In a sauce pot, mix the water and granulated sugar together. Use a candy thermometer to heat until the sugar is at 240˚F. Once the mixture is at the right temperature, immediately take it off the heat and begin pouring it slowly into the bowl with the egg white. Turn the mixer to a medium speed and continue beating as you pour in the hot sugar in a thin stream. Once all the sugar is incorporated, beat on high speed until the bowl is not hot to the touch. This is an Italian meringue.

Next, put all of the meringue into the almond paste mixture and carefully fold it until the meringue is almost mixed through. There will still be streaks of meringue and streaks of almond paste. This is ok. Then divide the batter into two more bowls. If making just the Captain America shields, portion out 1/2 for the red batter, 1/3 for the white batter, and 1/6 for the blue batter. Basically, you want the most for red and the least for blue. If making the faces as well, divide the batter into 3, but make the white portion the smallest.

Then transfer the batters into piping bags with a round tip at the end. You may want a small and large round tip for the blue batter for the shields and the faces.

Now preheat your oven from somewhere between 285-315˚F. Each oven is different. If you’re not sure what will work, try 300˚F as a happy medium and figure out where to go from there.

To make the shields, pipe a small circle of red batter (~3/4 inch in diameter). Then pipe with the white batter on top of it. Place the tip of the piping bag in the center of the circle and squeeze to form another circle on the red one, creating a ring of red around the white. Repeat with the red next and then the blue last. This will create concentric circles of the shield. It might take a couple tries to get the width right for each of the rings! The star in the middle will be made with royal icing after baking.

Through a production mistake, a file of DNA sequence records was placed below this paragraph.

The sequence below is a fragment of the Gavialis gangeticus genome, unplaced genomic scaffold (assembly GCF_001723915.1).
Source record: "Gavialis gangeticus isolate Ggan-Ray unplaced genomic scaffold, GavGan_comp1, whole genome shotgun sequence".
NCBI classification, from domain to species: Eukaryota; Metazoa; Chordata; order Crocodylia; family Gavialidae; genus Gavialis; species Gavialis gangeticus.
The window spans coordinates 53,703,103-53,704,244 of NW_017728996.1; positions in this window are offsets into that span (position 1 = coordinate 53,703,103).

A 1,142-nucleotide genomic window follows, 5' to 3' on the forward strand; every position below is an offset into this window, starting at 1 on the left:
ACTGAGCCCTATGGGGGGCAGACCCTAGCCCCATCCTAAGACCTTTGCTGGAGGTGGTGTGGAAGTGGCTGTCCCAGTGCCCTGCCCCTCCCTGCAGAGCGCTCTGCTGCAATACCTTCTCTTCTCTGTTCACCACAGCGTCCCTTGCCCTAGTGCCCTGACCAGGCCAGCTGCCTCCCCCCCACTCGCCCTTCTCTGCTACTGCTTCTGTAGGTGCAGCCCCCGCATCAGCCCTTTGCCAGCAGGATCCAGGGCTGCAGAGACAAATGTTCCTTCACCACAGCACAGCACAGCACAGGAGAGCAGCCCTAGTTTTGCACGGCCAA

To make the faces, pipe a 1.25 inch circle of blue batter. Then use the white batter with a small circle tip to make a half circle on the bottom of the blue circle. For the eyes, there are a couple options. You can use the white batter and make dots to emulate the eye holes in Captain America’s mask or you can just leave it as is. For the eyes themselves, you can use a black candy like a sugar pearl and place them on the batter before baking. Or, you can draw them in with a food-safe black marker after baking. Another option is to color some batter black and pipe the eyes in. If none of those sound appealing, you can color some of the royal icing for the decorations black and pipe in the eyes. For the mouth, I used a food marker to draw it in after baking. You can also pipe it with royal icing.

After piping out the designs, bake for about 15 minutes, or until the shells are firm and do not collapse when lightly tapped. The feet around the macaron should be dry and stable.

When baked, let the macaron cool completely before removing from the parchment or mat. ***tip – I use a thin spatula to remove the macaron so they don’t break

Royal icing
In a bowl, add in the powdered sugar, about 1/4 cup at a time to the egg white, whisking constantly. You want a consistency that is thick but is still pipable. It should make ribbons into the icing when you lift your whisk up, but melt back into the rest of the icing within 10-15 seconds.

Then place into a plastic bag and cut a small hole into the corner. Pipe stars onto the shields. You can also separate a small amount into another bowl and dye it black to pipe details for Captain America’s face.

Now for assembly! Remove the fillings from the refrigerator and stir to remove and lumps. Place them into plastic bags and cut off the corner for more control when filling the macaron.

Fill one macaron shell, leaving room on the edge so it doesn’t spill over, and then sandwich another on top.